EWU expands National Food Day celebration


Erik Rötness

EWU junior Maria Rivera enjoys free fruit and vegetables at the Real Food Fair in JFK Library. The fair had free food and hot apple cider for students to enjoy while learning about sustainability.

By Erik Rötness, A&F Editor

EWU lengthened its National Food Day celebration on campus this year to teach students the value of eating healthier and more sustainable diets while showing its efforts to reduce the school’s environmental impact.

EWU’s manager of Nutrition and Sustainability Dining Services Natalie Stine said she wanted students this year to understand the importance of creating a sustainable food system and helping with hunger and food insecurity.

For the past three years, EWU’s Office of Sustainability has partnered with EWU Dining Services and the Office of Community Engagement to celebrate National Food Day, a national campaign on Oct. 24 organized by the Center for Science in the Public Interest.

The Food Day campaign was launched in 2011 to encourage Americans to “eat real and support healthy, affordable food growth in a sustainable, humane way,” according to the CSPI’s campaign launch article.

Instead of the usual single-day celebration, events for National Food Day spanned from Oct. 22-24 with events to entertain, educate and assist students.

The activities this year included a pumpkin carving and compost how-to on Oct. 22, an informational event on the impact of plastic straws and a campus cleanup event on Oct. 23, and a food fair and panel discussion on Oct. 24.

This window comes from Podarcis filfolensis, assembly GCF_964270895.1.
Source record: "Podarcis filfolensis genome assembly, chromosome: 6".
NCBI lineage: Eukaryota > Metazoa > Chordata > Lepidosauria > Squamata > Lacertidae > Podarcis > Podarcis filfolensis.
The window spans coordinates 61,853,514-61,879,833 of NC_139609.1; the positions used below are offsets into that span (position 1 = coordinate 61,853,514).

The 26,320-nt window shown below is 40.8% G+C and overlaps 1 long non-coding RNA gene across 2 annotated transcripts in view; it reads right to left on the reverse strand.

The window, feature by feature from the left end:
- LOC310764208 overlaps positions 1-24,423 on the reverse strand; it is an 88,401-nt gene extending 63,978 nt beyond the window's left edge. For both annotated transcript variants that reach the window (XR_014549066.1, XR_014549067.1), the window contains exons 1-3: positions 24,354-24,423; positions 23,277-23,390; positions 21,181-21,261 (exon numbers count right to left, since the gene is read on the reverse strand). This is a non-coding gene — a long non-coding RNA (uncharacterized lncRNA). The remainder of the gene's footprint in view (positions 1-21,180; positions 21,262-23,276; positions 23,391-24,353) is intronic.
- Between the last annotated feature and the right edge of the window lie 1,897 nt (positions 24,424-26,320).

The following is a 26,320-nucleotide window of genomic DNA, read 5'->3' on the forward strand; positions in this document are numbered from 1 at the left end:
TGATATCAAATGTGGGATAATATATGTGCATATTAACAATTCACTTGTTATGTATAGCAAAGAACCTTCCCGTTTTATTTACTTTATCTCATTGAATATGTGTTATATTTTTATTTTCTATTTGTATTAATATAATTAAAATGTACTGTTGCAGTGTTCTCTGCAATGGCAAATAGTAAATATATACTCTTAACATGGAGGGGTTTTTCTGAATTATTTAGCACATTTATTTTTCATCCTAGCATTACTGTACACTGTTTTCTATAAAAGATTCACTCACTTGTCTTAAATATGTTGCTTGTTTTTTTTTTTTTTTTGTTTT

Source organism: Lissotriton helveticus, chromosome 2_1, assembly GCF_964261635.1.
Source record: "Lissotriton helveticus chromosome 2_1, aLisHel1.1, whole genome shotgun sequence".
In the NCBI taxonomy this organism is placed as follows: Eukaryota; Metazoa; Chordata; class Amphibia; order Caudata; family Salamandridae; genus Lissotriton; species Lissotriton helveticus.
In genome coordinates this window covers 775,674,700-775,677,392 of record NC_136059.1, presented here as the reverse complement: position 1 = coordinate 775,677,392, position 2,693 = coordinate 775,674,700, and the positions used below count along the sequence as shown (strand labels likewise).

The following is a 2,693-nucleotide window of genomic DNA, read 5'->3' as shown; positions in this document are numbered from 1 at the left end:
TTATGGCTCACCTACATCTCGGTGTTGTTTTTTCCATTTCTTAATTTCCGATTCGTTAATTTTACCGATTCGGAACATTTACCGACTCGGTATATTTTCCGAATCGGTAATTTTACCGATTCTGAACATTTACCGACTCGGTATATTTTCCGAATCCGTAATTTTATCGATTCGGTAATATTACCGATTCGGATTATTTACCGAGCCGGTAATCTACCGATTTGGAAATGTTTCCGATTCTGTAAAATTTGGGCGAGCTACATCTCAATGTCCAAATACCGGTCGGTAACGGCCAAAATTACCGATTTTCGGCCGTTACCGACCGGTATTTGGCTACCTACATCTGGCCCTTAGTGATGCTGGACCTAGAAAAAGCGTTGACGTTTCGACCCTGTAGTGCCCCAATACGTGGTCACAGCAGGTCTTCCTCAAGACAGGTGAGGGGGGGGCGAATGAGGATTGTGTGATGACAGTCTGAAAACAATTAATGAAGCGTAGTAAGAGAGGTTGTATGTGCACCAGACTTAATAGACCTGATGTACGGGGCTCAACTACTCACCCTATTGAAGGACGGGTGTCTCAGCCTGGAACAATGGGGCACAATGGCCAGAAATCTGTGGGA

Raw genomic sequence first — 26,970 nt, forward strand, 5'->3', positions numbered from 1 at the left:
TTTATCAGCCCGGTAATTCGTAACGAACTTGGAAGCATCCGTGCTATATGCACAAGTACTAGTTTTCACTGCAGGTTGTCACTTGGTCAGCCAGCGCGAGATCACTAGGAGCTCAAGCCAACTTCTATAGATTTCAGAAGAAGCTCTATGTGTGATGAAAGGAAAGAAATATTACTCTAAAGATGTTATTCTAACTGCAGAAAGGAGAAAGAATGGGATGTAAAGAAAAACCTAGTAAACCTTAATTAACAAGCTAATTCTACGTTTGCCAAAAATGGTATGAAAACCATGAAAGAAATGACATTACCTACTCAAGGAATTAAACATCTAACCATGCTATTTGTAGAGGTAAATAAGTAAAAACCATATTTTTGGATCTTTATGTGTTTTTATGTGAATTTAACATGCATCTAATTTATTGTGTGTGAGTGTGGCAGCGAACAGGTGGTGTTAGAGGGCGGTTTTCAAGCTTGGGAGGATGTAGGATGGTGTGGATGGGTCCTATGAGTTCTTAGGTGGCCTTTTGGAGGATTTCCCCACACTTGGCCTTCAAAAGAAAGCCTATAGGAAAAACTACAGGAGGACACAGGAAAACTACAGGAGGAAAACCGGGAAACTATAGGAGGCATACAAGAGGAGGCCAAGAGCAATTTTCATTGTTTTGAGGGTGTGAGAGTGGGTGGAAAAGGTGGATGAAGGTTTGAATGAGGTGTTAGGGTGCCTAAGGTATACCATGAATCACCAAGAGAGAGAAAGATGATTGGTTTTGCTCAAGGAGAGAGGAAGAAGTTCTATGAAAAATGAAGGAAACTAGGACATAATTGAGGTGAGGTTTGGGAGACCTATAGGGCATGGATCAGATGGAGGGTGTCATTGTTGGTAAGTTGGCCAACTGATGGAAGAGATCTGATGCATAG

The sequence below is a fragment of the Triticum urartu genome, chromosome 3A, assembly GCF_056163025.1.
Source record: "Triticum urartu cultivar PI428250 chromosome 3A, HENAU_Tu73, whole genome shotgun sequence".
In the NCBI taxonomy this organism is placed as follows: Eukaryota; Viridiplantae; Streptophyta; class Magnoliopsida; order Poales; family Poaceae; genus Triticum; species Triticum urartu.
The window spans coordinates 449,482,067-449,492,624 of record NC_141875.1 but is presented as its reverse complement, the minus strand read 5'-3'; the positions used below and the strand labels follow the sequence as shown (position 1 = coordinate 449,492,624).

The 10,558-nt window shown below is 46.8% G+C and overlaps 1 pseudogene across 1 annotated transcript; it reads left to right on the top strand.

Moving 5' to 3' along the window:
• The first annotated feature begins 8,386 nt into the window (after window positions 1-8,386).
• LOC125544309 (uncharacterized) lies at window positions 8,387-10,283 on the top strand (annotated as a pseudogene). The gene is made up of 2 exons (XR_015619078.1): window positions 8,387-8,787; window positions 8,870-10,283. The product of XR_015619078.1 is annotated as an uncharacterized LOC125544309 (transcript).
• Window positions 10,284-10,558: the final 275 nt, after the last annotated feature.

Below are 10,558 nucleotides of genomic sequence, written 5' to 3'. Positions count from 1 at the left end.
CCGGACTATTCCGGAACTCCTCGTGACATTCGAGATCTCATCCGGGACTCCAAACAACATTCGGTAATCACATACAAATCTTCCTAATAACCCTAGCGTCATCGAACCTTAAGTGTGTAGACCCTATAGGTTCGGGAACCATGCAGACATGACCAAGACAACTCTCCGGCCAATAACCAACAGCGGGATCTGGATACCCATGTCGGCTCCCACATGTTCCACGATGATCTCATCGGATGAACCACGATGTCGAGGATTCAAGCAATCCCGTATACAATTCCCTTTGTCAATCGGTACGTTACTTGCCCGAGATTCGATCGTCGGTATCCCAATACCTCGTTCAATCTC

On National Food Day, students passed through the library with bags of apples in hand from the pop-up food pantry hosted by the Office of Community Engagement, stopping at informational tables on food and sustainability. Some students stopped for the free apple cider, others to complete assignments for environmental science classes.

“We came here to figure out different food stuff around school and learn about different opportunities and resources we have here around school,” EWU freshman Makenna Nance said. “So far I’ve learned about compost and what composting does for our community at Eastern.”

Spokane County’s Master Composter and Recycler Program tabled at the Real Food Fair, an informational National Food Day event held in JFK Library, and taught students about the different composting methods available to them. Worm composting and a pre-composting method called Bokashi were featured.

EWU’s Environmental Sustainability Club tabled at the event with a mix and match game to teach students about sustainability issues like environmental degradation, climate change and hunger.

“Currently we’re focusing on education but we’re trying to get into initiatives, so activism and volunteering on campus,” club vice president and EWU senior Marisa Elsinghorst said.

National Food Day ended with a panel discussion on “The Good Food Revolution” written by Will Allen. The panel encouraged students to think locally about their food purchases, globally about its effects, and to learn more about the workers and production processes of the foods they purchase.

“I’ve seen a lot of students engaging in conversation,” Stine said. “I think half of the battle is just awareness and knowing, because you can’t really do anything if you don’t know what to do or what the right thing to do is. I think just the education piece is going to ignite some change.”